The topic for Women's Money Week 2015 is parental leave, a topic most of the moms (and dads) I know care about passionately. The US is one of the only countries in the world that doesn't require maternity and paternity leave. But we can change that. When you participate in Women's Money week, you can change lives. There are many ways that we as bloggers and writers impact a person's life. Perhaps it's by giving them a tip to save more for retirement, earn a higher salary, or save a few bucks on a product they want to buy.
But when you write about maternity leave or paternity leave, you aren't just impacting your readers' wallets, you're impacting what matters to them most -- their time with their family.
Why Does Parental Leave Matter?
According the the national grassroots organization MomsRising.org:
- Having a baby is a leading cause of "poverty spells" in the U.S. -- when income dips below what's needed for basic living expenses.
- In the U.S., 49% of mothers cobble together paid leave following childbirth by using sick days, vacation days, disability leave, and maternity leave.
- 51% of new mothers lack any paid leave -- so some take unpaid leave, some quit, some even lose their jobs.
- The U.S is one of only 4 countries that doesn't offer paid leave to new mothers -- the others are Papua New Guinea, Swaziland, and Lesotho.
- Paid family leave has been shown to reduce infant mortality by as much as 20% (and the U.S. ranks a low 37th of all countries in infant mortality).
Take Action with Women's Money Week
When you give guidance about family leave, you're impacting not just your reader, but a tiny person - a new baby brought into this world. Will his first few weeks be fraught with parents who are stressed about heating bills, how to get to work on time, or wondering if they will even have a job to go back to? Or will that new baby's first few weeks be spent with parents who are able to give him 100% of their attention and love (albeit as exhausted as they may be)?
Because when both parents have time and financial support to spend with their little one and with each other, the child is more likely to thrive. And the parents are more likely to be happier - and eventually return to work well-rested and with the capacity to earn more money and stay in the workplace longer.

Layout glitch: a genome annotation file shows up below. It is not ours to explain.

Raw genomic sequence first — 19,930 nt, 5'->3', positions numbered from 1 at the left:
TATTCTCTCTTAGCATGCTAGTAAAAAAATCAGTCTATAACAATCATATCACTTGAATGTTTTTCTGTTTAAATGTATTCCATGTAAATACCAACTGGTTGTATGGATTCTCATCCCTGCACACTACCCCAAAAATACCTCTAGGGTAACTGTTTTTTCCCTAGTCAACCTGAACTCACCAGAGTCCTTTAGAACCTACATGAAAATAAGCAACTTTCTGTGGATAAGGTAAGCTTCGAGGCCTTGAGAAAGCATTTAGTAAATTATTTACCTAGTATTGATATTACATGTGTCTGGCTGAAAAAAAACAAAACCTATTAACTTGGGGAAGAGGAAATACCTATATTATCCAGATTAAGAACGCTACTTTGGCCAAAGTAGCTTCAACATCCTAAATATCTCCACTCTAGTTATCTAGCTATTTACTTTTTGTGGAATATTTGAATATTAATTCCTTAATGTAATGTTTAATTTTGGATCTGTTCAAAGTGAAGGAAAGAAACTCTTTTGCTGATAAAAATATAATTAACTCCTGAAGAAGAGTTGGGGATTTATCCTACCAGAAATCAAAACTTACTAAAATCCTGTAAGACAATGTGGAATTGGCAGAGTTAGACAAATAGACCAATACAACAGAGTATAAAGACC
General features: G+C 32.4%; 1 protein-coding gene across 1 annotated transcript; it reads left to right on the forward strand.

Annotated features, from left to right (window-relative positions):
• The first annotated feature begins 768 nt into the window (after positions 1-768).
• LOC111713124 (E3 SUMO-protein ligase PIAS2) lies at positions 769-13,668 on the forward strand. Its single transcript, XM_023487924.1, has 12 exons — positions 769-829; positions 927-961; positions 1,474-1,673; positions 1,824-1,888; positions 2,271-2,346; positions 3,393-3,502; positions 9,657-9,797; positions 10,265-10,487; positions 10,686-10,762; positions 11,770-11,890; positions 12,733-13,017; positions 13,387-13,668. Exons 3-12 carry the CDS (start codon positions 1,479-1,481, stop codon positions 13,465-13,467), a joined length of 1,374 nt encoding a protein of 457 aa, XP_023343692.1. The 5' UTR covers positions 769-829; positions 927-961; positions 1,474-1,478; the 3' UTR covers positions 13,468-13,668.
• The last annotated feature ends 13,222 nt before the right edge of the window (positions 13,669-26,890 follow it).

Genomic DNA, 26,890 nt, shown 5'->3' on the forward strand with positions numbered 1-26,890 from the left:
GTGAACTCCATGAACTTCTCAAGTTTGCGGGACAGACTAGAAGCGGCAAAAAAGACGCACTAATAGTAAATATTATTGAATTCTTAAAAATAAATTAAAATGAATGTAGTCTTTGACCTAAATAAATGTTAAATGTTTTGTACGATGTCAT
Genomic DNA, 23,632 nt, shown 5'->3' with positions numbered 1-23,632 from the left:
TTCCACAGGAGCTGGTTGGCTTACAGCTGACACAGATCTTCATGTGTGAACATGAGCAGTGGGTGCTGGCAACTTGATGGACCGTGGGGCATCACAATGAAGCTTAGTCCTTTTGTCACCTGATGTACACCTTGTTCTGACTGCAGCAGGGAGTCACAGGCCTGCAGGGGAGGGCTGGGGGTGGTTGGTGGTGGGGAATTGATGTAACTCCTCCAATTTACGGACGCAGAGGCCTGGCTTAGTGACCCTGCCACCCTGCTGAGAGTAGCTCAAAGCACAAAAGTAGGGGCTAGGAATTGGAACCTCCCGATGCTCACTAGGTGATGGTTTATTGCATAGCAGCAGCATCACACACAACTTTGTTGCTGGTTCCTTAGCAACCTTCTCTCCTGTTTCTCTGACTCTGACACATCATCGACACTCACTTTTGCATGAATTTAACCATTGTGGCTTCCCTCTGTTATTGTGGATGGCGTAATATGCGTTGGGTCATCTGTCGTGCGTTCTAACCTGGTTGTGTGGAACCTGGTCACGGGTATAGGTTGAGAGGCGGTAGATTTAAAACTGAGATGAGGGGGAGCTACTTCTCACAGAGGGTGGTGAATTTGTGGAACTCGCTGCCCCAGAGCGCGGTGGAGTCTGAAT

You might think of maternity leave and paternity leave as issues that really only affect people working minimum wage jobs. But, did you know that male residents at the Mayo Clinic only get 2 days of paternity leave? Basically, they get to be present for they birth of their child, then they have to return to work. Their work of course is taking care of or operating on you or your parents or grandparents -- even when they're sleep-deprived new parents.
So who wants to earn more money and have time with their family?
We all do, right? That's why this year's Women's Money Week topic is parental leave. That is - maternity leave and paternity leave. It's clear that maternity leave helps women. But paternity leave does too. In fact, a recent study showed in an eye-opening piece that a mother’s future earnings increased an average of 7% for every month of leave the father took.
The US is one of only 3 countries in the entire world that doesn't require maternity leave benefits. That's right, even North Korea requires leave.
You Can Make a Difference
So what difference can you make as a writer or blogger?
Parental leave is a a hot topic. And it's non-partisan. Because the topic is so timely, bloggers can make a huge difference. By telling our stories and/or giving amazing advice, we can hit this issue on two fronts.
First, we can help people help themselves. Until there is some large-scale policy change, most folks are on their own when it comes to parental leave. So give your readers the resources they need to change their own lives. (For example, tips about saving money for leave, covering their leave through disability insurance/vacation, places or professions with good leave policies, etc.)
Second, by writing about the issue we encourage those in decision making positions (be it on the business or government level) to make broader changes. The more people committed to writing about this issue, the more likely there will be some real policy change.
So, will you join me in writing about maternity leave, paternity leave, and/or parental leave during Women's Money Week this year? Make a difference for your readers. And make a difference for their kids. Sign up for Women's Money Week 2015 now.
What You'll Get Out of Participating
When you participate in Women's Money Week, your website will get great publicity. You'll get linked to from daily emails during Women's Money Week, the WMW website, our Twitter account, and other bloggers' websites.
Plus, Women's Money Week ends on International Women's Day (March 8). In past years, journalists looking for timely, interesting angles for their International Women's Day stories have contacted WMW participants for interviews.